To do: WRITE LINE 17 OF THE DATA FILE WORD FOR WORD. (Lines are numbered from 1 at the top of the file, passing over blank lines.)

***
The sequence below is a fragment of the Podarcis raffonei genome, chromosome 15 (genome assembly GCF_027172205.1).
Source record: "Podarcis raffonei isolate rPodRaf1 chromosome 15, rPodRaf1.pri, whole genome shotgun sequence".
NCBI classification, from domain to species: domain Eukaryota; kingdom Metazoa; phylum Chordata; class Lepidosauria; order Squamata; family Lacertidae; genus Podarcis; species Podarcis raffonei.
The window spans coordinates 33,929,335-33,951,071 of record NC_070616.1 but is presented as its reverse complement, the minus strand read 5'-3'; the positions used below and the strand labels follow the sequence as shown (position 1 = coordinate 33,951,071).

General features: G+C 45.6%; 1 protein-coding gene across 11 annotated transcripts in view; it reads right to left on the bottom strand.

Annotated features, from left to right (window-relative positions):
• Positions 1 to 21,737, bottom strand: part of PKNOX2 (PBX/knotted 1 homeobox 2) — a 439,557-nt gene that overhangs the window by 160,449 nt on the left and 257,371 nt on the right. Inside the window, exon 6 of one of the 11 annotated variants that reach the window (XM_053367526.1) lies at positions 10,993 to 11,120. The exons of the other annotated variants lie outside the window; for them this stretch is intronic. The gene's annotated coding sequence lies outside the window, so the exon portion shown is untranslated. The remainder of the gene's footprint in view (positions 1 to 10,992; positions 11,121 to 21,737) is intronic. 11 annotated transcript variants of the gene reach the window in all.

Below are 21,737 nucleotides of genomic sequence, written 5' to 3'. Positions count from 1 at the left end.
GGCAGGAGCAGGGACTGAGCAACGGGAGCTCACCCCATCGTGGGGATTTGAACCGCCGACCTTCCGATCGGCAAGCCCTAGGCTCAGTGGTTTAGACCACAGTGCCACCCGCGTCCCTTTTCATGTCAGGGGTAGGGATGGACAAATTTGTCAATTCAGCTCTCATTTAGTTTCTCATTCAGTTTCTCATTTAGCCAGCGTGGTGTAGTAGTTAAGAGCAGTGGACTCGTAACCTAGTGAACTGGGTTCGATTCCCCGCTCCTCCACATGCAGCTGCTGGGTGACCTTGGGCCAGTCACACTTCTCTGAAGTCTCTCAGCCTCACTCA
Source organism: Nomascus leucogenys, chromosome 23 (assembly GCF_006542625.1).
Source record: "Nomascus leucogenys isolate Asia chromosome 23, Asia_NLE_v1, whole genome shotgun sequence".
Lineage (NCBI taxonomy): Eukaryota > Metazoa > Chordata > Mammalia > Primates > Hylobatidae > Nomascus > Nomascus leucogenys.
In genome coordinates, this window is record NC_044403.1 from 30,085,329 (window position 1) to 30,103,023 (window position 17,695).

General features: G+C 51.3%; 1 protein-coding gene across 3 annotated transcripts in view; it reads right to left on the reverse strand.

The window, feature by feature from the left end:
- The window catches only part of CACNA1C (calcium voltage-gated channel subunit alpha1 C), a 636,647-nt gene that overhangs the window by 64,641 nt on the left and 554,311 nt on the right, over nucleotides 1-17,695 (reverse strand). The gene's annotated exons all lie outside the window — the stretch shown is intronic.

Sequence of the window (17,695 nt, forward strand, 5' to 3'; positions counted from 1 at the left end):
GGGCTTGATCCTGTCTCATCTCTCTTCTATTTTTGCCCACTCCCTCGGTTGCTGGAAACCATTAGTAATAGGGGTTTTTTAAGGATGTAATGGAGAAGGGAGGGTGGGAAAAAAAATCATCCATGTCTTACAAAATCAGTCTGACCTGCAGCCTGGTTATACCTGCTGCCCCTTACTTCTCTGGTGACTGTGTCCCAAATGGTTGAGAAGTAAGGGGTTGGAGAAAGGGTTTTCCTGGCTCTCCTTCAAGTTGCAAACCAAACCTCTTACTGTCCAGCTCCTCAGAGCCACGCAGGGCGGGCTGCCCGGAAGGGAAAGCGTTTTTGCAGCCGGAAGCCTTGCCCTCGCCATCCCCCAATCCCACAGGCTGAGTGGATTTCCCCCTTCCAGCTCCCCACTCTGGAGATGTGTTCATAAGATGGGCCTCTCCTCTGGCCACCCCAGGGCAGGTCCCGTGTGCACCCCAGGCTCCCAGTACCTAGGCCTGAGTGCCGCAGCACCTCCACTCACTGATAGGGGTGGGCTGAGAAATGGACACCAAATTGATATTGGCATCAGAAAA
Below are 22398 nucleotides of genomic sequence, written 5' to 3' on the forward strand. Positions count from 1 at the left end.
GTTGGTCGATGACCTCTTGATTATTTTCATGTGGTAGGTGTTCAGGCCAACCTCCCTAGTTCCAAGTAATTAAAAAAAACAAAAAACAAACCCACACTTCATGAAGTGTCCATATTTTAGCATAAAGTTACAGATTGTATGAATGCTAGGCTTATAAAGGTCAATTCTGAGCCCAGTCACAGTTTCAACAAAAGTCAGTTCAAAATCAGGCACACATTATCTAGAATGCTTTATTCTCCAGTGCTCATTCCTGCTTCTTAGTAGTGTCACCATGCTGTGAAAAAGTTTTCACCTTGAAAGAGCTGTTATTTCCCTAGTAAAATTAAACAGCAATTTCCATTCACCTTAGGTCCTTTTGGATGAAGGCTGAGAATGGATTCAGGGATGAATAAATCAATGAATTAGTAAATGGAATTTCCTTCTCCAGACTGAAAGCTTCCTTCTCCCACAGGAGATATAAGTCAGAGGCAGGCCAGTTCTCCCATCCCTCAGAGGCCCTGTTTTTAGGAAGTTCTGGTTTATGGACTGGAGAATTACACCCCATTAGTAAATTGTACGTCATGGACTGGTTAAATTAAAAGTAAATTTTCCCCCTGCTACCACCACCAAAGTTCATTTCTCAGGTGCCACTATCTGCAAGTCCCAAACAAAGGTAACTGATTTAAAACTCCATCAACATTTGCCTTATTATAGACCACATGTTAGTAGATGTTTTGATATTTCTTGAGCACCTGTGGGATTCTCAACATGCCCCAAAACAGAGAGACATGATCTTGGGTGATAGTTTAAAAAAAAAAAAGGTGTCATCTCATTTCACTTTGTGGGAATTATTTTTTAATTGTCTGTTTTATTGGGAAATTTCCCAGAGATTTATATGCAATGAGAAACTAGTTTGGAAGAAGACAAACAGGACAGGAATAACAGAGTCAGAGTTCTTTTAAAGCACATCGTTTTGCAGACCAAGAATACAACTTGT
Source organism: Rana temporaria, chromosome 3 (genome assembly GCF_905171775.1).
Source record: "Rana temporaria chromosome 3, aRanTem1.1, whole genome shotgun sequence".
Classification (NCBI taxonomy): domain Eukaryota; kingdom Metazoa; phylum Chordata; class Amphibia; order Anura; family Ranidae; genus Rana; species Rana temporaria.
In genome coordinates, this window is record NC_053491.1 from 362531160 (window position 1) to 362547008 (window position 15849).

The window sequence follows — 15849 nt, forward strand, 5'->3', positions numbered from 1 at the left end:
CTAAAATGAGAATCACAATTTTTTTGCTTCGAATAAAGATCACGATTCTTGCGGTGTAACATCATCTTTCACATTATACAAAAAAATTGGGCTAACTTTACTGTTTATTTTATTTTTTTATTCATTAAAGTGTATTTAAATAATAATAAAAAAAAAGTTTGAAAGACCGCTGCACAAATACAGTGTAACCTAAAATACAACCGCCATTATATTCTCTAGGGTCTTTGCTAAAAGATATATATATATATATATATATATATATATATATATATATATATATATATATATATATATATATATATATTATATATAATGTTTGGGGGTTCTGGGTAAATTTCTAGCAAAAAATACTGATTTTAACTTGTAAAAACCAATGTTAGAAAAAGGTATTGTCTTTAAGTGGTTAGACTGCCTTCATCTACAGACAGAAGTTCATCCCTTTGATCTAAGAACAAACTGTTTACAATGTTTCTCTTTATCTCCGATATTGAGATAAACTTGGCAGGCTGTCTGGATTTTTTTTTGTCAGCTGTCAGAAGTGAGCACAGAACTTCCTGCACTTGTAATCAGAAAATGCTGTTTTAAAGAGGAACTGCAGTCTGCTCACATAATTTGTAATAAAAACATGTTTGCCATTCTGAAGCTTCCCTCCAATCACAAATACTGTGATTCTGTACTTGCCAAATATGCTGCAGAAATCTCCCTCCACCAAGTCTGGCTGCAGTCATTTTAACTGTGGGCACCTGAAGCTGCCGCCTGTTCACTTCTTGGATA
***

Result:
Sequence of the window (17,695 nt, forward strand, 5' to 3'; positions counted from 1 at the left end):